What are the most common HR challenges we’re helping our clients solve today? Read our Q&A with Kim Rummler and find out!

Looking for some good reads this summer?

Here’s what KMA Team Members recommend:

Emily Tibbetts: I really loved Bird Box by Josh Mallerman. If edge-of-your-seat, suspense, psychological thrillers are your thing, this is a must read! The Good Braider by Terry Farish is an excellent novel, written a bit like poetry, about an immigrant family from war-torn Africa who moves to Portland, Maine! It is told from the eyes of a teenage girl, so it’s great for teens and young adults. Also, the winner of the Lupin Award!

Jenny Ellis: I just tore through Bad Blood: Secrets and Lies in a Silicon Valley Startup by John Carreyrou, the tell-all about the rise and fall of Theranos, a startup once valued at $6 billion (based on fraudulent claims of testing using just a finger prick of blood) that’s now bankrupt. Besides being an incredibly riveting read, it’s also a definitive catalog of all the HR worst practices. Everything not to do is in this book!

Kristen Kellner: My current summer read is Option B: Facing Adversity, Building Resilience and Finding Joy by Sheryl Sandberg (Facebook COO) and Adam Grant. I’m truly enjoying the practical aspects of this book for dealing with crisis in our lives. The sudden death of Sheryl’s husband, Dave Goldberg, who was CEO of Survey Monkey at the time of his passing, is at the center of this story. Having experienced the loss of a dear friend in recent months, her words are helping me think about better approaches with those bearing the brunt of his absence.

Lisa Shorey: For fun, I just finished The Great Alone by Kristin Hannah, a work of fiction based in Alaska. Loved it! I love all the books by this author, especially The Nightingale. For business/self-help I just started Thinkertoys: A Handbook of Creative-Thinking Techniques by Michael Michalko.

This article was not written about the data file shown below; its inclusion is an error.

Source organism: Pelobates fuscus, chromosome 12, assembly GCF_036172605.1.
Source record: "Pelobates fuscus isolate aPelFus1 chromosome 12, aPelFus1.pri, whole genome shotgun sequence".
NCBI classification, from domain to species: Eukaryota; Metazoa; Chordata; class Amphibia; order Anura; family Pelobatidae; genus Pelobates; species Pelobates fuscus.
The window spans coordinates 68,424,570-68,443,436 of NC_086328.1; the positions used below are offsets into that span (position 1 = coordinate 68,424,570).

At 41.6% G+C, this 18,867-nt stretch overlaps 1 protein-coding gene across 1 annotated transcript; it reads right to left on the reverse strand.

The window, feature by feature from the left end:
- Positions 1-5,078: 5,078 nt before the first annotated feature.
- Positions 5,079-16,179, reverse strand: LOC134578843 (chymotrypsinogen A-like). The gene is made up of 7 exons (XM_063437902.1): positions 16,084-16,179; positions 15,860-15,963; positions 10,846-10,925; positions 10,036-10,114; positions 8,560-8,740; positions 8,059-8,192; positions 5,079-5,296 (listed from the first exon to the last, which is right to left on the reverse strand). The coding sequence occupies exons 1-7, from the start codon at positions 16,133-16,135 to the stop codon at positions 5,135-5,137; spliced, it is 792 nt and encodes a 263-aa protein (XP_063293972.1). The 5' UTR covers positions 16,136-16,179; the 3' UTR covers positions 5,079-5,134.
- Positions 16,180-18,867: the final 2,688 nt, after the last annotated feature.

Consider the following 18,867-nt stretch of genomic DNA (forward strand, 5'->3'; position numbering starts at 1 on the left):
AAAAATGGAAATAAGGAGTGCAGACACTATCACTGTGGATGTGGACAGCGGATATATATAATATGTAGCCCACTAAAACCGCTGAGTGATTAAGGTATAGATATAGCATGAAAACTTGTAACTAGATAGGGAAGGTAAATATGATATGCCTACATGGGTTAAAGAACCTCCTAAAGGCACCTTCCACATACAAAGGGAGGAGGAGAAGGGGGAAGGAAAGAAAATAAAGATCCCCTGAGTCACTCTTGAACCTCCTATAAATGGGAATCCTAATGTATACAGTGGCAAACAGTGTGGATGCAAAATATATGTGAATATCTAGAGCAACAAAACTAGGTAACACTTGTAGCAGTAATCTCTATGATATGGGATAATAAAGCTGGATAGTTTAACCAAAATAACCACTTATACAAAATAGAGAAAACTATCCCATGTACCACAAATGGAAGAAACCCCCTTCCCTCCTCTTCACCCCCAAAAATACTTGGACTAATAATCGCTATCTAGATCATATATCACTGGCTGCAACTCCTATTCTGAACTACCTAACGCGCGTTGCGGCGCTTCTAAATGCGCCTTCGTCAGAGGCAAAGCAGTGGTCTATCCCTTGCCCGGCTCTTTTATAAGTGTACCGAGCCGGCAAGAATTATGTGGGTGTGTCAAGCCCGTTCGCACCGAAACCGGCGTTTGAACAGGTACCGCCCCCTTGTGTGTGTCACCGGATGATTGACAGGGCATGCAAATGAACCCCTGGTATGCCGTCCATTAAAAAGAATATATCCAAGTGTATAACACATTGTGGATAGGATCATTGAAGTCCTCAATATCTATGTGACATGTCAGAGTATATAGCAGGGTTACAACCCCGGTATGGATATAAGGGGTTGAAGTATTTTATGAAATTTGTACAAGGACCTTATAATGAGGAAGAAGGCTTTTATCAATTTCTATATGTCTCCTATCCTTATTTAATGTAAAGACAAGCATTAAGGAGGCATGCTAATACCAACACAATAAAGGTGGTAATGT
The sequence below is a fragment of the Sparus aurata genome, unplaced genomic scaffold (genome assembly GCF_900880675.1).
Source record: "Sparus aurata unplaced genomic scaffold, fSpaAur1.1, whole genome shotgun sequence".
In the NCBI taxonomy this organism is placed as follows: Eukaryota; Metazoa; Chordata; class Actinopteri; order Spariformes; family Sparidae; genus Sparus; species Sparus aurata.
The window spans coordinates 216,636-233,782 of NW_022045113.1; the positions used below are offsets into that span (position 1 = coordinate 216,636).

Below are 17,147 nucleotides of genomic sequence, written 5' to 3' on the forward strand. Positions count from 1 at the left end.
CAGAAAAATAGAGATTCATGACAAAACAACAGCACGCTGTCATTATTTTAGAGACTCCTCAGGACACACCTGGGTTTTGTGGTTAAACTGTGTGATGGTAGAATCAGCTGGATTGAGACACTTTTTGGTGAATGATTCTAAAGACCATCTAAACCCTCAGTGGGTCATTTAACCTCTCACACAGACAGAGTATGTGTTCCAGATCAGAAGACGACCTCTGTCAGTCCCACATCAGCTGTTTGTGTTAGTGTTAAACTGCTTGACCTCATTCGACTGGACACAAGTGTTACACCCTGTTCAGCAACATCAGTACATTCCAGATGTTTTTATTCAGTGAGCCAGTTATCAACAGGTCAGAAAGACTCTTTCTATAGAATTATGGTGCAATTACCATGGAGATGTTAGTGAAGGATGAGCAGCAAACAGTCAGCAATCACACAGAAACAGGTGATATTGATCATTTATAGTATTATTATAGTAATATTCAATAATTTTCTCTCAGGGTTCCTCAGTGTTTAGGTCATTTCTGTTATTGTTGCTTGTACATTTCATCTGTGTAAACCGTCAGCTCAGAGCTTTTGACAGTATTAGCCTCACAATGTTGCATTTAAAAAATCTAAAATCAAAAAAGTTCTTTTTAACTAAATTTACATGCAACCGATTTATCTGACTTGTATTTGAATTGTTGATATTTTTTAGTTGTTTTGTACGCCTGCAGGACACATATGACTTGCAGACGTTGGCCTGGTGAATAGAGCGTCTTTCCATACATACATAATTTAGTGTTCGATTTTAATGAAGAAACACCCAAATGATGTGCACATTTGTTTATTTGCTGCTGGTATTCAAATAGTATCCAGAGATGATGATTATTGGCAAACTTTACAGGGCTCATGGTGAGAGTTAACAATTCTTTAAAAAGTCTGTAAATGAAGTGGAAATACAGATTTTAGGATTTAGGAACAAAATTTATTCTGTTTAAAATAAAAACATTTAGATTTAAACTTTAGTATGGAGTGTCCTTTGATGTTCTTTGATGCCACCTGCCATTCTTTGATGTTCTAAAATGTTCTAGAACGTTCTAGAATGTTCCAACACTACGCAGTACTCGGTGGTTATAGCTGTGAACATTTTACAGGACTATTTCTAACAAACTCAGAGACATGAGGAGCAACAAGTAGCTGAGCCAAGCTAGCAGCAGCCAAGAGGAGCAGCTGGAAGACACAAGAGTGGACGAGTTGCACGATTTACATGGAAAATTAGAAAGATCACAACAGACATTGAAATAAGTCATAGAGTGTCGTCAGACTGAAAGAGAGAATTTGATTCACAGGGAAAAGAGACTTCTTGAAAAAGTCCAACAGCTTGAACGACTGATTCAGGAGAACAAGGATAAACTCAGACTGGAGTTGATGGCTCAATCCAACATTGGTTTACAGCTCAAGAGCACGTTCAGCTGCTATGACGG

Lucy Ditzel: My two standing favorites are The Help by Kathryn Stockett and The One Plus One by Jojo Moyes. Both will get you hooked early on and are impossible to put down, even if they’re a bit of a lighter beach read!

Mary Mickiewicz: The Art of Racing in the Rain by Garth Stein. Family heartache and joy, all told from a dog’s point of view.

Rhoda McVeigh: I would recommend anything by David Sedaris. His most recent book is Calypso, which I haven’t yet read, but some of my favorites are: Me Talk Pretty One Day; When You Are Engulfed in Flames; and Holidays on Ice. These are collections of satiric and sarcastic essays about life and people as experienced through David’s eyes. Laugh-out-loud funny! Easy to read for an hour, put it down, come back to it in a week, and start laughing again.

Sarah Evan: Three books come to mind: Leaving Time by Jodi Picoult; Let’s Pretend this Never Happened by Jenny Lawson; and The Magic Shop of the Brain by James Doty.

Susan Wasserott: I haven’t had much time to read for fun lately, but I am reading Killing Lincoln right now. My husband had gotten me Killing England for Christmas, which I enjoyed because I love the history surrounding the Revolutionary War. Killing Lincoln is good too, because it focuses on the ending of the Civil War and goes into the plot by John Wilkes Booth to kill President Lincoln.

Tara Marquis: I don’t have any good books to recommend, but I love podcasts and am listening to The Tony Robbins Podcast.

Terri Fasulo: I am about to embark on Zealot. It was recommended by a friend, and former priest. He knows I’m curious about religious history and thought I’d like the book.